refused to recommend more than reappointment
at the same rank.
Things evidently had been happening to bring
about this change of heart. On October 13,
1925, President Angell, in a conversation re-
ported by Mr. Davis, "mentioned the public cen-
sure and possible dismissal which would result
if extensive protests continued as a result of

outside speeches." On December 28, 1925, the
President chided him in a letter for -"your ap-
parently unqualified- acceptance of the sort of
material which Mr. Fay and Mr. Barnes (Sidney
B. Fay and Harry Elmer Barnes) have been pub-
lishing on the responsibility for the war." On
December 30, 1926, Howell Cheney, a member
of the Yale Corporation, wrote to Dean Weigle
of the Divinity School that "New Haven men
are particularly exercised by Professor Davis's
efforts to unionize the non-union factories and
employes in New Haven." In November, 1927,
President Angell received a letter from E. M.
Roberts, president of Chase Roberts and Com-
pany of Long Island City, asking: "Do you think
that a man who _ associates with and believes in
Anarchist, Bolshevist, and Communist (different
names but all mean anarchy) is a fit person to
teach in Yale College?" (Mr. Roberts may rep-
resent the Yale point of view in politics; it is
to be hoped that his is not typical of the Yale
epistolary style.)
It is quite likely that every college president
receives letters of this sort. But the best of them
keep a waste-basket handy. President Angell,
for some reason or other, let them get under his
skin. Incident followed incident. But the de-
nouement which Mr. Davis had been expecting
for five years was at hand. Last January a
committee of which Mr. Davis was chairman in-
vited Senator Gerald P. Nye to speak at Yale.
Senator Nye had just charged the late Woodrow
Wilson with falsehood in connection with his
testimony on the secret treaties. This, to a
member of Yale alumni, was lese majeste cf an

Mr. Gilbert, Sir Arthur

Publication in the Bulletin is constructive notice to all members of the
University. Copy received at the office of the Assistant to the Presidedt
until 3:30; 11:00 am. on Saturday.

TWO or three of the dozen or so
operas with words by Mr. William SUNDAY, NOV. 8, 1936
Schwenk Gilbert and music by Sir VOL. XLVII No. 37
Arthur Seymour Sullivan are so much
more popular than the rest that th- Notices
merits of these lesser known works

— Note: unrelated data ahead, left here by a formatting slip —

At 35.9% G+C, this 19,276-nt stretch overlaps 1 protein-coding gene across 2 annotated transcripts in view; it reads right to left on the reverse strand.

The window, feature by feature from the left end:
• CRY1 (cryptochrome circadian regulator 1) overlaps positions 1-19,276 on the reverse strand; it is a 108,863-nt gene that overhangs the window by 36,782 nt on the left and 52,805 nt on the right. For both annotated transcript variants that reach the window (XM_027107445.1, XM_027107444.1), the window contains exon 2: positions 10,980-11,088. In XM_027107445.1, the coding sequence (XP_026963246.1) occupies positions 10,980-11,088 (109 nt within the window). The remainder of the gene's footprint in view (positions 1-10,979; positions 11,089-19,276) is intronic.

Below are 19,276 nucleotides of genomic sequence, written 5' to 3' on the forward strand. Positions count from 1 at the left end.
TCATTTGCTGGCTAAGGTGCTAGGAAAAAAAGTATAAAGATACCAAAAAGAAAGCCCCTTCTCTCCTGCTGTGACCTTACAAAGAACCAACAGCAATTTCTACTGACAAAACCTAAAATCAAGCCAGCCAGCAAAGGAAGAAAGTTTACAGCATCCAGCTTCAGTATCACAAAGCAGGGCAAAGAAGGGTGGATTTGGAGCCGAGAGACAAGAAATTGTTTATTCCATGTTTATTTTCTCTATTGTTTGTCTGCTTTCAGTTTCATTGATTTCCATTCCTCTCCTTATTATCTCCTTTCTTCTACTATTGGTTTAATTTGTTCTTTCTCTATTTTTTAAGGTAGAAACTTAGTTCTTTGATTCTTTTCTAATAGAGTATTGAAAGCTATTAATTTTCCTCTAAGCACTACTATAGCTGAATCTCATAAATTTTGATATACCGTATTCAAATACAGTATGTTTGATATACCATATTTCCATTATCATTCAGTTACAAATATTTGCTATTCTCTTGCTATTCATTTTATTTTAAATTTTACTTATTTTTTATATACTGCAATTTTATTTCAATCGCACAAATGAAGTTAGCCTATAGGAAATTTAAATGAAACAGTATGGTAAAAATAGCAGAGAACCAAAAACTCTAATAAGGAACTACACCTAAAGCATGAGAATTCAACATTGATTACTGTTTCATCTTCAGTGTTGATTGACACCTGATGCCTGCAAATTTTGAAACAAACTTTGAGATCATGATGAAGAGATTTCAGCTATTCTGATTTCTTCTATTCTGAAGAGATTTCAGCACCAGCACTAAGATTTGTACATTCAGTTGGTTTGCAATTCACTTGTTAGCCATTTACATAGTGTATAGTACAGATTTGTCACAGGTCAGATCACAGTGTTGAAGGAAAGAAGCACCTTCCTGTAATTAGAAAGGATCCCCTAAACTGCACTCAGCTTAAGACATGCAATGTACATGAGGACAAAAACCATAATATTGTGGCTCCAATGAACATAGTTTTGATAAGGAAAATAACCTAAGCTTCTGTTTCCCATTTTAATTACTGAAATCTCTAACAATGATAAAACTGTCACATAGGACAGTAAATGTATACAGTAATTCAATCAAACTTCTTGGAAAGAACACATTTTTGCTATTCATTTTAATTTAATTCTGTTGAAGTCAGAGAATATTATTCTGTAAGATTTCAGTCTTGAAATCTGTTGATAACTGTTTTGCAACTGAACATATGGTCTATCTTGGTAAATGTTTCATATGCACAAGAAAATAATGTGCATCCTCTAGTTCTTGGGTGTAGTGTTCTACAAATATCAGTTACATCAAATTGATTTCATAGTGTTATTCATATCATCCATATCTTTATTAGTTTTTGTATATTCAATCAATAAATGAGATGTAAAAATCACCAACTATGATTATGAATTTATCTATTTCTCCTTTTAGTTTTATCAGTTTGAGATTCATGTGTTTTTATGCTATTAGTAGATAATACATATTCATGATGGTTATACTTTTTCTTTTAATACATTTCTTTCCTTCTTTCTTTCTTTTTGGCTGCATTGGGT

are often minimized. For example, 1937 Mechanical Engineers: In case
4uddigore, produced here last year by you are interested in possible em-
Play Production and the School of ployment with the E. I. DuPont Ie-
Music, was one of the least popular Nemours and Company following1
when first produced in London in graduation, will you kindly obtain de-
1887; was not revived there until the tails in Room 221 West Engineering
early 1920's; has the fewest perform- building at your earliest convenience.
ances mn the current series of revivals,

by the D'Oyly Carte company in New
York. Yet when it was done here last
C year it was very successful. Every
one asked how it happened to be so
little known.
This year's opera, The Yoemen of
the Guard, is also too much neglect-
ed. It is rather different from the
other works of the famous collaborat-
ors. The music is more lyrical and the'
book, although superficially 'more
close to reality than some others, has
more delicacy and pathos. Sullivan
always felt that his efforts and tal-.
ents were being wasted on the Savoy
operas. He wanted to have more
time to spend on works like his grand
opera Ivanhoe which he wrote at the
suggestion of that eminent author
and critic, Queen Victoria. So to
make peace, Gilbert at last decided
to provide the composer with ample
opportunity for lyrical rather than
topsy-turvy expression. Of its most
famous number, "I have a song to
sing, O!" Isaac Goldberg says: "It
is a glow, at once twilight and dawn,
that is not to be found elsewhere in
the series that was the Savoy."
In this connection let me list the
two best books about these great Vic-
torians. The soundest both from a
biographical and musical point of
view is the comprehensive The Story
of Gilbert and Sullivan or the 'Corn-
pleat' Savoyard by I aac Goldberg
published in 1929 by IVirray in Lon-
don and by Simon and Schuster in
America. More recent, briefer, is1
Gilbert and Sullivan: A Biography
by Hesketh Pearson published by
Harper Brothers last year.
** *
The WPA Again
I N addition to making this com-
ment on the simultaneous open-
ing in 18 cities of Sinclair Lewis' It
Can't Happen Here: "It is significant
of three things, namely, the national
scope, the regional emphasis, and the
American idea, each evident in the
work of the Federal Theatre Project,"''
Mrs. Haille Flanagan, National direct-
or of the WPA Theatre, has an-